As expressed when the marker was dedicated, it is my hope this is the first of many in the county to highlight the service of the USCT veterans.  Certainly there is more of this story to tell.  And perhaps the Court House green is the place to tell that.  Our limitation thus far prohibiting more Civil War Trails markers has been funding, not ideas. But as for “celebrating the Confederacy,” of those 78 entries, I find only three.  Three… one of which is the Loudoun Confederate Memorial in question.


There is also the 8th Virginia Infantry Regiment memorial on the Balls Bluff battlefield:

Balls Bluff 1 Sept 005

More about the 8th Virginia appears on an interpretive marker nearby. Lastly, there is a monument to Clinton Hatcher, also on the Balls Bluff battlefield:

Balls Bluff 1 Sept 019

More of Hatcher’s story is on an interpretive marker next to the stone. Of the three, I call the first two “memorials.”  Clinton Hatcher’s is more of a monument, as it very much tied to the physical location.  But undeniably, all three are commemorative of people who were Confederate.  Though, as related before, there is more to that commemoration than the word “slavery.”  We need to understand what those inscriptions say before making blanket categorizations.

So just as I said with respect to Slate’s article, we cannot simply say anything mentioning the Confederacy or the Civil War is automatically “celebrating the Confederacy.”  The vast majority of those 78 items I catalog above are purely interpretive.  Again, is more needed?  You bet!  And I’ll be working on it!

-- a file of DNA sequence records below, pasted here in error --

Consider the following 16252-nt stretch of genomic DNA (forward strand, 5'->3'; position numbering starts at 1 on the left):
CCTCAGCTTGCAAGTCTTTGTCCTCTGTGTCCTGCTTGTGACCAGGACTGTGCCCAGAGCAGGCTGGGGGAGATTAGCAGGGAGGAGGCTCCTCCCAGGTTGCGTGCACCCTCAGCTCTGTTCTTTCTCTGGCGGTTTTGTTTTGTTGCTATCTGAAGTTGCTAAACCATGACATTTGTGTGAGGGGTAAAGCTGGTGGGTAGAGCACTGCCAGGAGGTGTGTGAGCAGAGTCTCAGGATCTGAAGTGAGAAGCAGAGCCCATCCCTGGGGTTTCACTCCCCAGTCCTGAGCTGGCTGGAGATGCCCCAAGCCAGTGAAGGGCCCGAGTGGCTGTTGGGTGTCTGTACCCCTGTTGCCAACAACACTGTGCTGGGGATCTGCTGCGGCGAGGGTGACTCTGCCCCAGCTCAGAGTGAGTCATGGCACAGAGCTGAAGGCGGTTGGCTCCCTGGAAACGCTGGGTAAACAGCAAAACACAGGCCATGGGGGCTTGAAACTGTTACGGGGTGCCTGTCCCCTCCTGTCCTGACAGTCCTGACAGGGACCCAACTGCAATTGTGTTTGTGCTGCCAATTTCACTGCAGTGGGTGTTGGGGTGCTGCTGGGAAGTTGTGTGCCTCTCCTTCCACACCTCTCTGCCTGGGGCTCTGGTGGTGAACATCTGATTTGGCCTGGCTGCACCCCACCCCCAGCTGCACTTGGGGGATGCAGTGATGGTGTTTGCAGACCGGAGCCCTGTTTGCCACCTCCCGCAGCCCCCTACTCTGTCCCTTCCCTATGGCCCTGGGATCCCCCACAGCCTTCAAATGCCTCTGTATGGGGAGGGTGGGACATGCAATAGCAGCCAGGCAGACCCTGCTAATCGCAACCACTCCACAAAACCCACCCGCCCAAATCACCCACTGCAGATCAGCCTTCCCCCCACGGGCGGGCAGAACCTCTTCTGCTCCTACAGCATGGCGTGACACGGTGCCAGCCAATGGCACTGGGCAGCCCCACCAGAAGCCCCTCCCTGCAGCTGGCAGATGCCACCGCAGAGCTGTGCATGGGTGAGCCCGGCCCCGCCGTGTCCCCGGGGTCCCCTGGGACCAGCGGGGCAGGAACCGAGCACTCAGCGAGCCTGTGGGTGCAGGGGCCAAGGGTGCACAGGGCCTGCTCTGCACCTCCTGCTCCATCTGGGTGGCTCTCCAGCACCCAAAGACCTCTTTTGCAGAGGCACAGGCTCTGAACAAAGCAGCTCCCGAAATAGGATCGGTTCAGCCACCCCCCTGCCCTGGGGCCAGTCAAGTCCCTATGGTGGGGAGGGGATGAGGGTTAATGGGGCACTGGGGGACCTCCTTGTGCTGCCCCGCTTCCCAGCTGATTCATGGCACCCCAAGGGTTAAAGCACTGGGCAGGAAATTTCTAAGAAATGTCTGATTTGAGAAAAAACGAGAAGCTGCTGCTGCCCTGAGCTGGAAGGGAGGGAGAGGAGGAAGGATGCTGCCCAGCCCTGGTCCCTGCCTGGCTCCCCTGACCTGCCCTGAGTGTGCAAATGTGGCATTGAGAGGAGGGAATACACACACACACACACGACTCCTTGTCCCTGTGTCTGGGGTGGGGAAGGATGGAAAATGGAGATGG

Yes.  There may be “numerous” plaques and markers that mention the Confederacy throughout Loudoun County.  But that is not the same as saying those “commemorate” the Confederacy.   Let us not impose a “chilling effect” over the subject of the Civil War.  Focus the debate where it needs to be, and then let us ALL celebrate our common,shared Civil War history.

5 thoughts on ““numerous plaques, markers and signs all over Loudoun County celebrating the Confederacy”… Actually just three

  1. I like your blog and enjoy your posts. I have enjoyed your content for the 150th anniversary of that war. I am against hate groups who use the battleflag with no respect of that flag or the men who died for it. There is just too much hatred going on that it seems like the war is still going on. Where do we stop? When all monuments North and South are gone? It is getting ugly.

  2. I understand what you are saying, but just because the monuments are not expressly commemorative of the Confederacy does not mean there is not still a gross imbalance that favors the war’s soldiers over its subjects. Indeed, if not for the subjects (the slaves), there would be no war, yet my guess is that there is scant mention of them on any of the monuments. Perhaps the solution is not necessarily to add to the monuments, if that proves to be too great an expense or bureaucratic burden, but to change the wording on the existing monuments to be more accurate to history. Of course, in some cases, only new monuments will do, as in, for instance, pointing to sites of Underground Railroad, rebellion, or so on.

    • I guess we should “ration” public interpretation? So each subject gets an allocation of markers? Would that work? How about a battlefield where one needs several dozen markers to interpret the complex nature of the action? Would that have to be counter-balanced (as it is overly favoring the soldiers) with a dozen more markers that discuss subjects that are not necessarily related to the battlefield? And keep in mind here there is a big… BIG … difference between a “marker,” a “memorial,” and a “monument.” Consider that in context of your comment. And remember above all that history is what was. It is not what we might want it to be. So we must accept it as-is – good, bad, or other.